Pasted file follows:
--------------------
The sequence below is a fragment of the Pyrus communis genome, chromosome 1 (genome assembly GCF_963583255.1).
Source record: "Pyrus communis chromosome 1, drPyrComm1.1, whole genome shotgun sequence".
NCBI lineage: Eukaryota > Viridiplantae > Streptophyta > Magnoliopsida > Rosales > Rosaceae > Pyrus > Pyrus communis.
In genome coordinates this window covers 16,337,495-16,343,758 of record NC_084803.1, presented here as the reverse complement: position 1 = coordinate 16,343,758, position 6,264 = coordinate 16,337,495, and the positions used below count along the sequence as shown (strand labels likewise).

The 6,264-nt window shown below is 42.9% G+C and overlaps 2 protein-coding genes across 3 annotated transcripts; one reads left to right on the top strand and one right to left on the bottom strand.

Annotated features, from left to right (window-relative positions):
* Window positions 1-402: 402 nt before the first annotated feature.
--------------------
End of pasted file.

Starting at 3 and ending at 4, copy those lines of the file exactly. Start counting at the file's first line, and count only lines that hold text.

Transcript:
NCBI lineage: Eukaryota > Viridiplantae > Streptophyta > Magnoliopsida > Rosales > Rosaceae > Pyrus > Pyrus communis.
In genome coordinates this window covers 16,337,495-16,343,758 of record NC_084803.1, presented here as the reverse complement: position 1 = coordinate 16,343,758, position 6,264 = coordinate 16,337,495, and the positions used below count along the sequence as shown (strand labels likewise).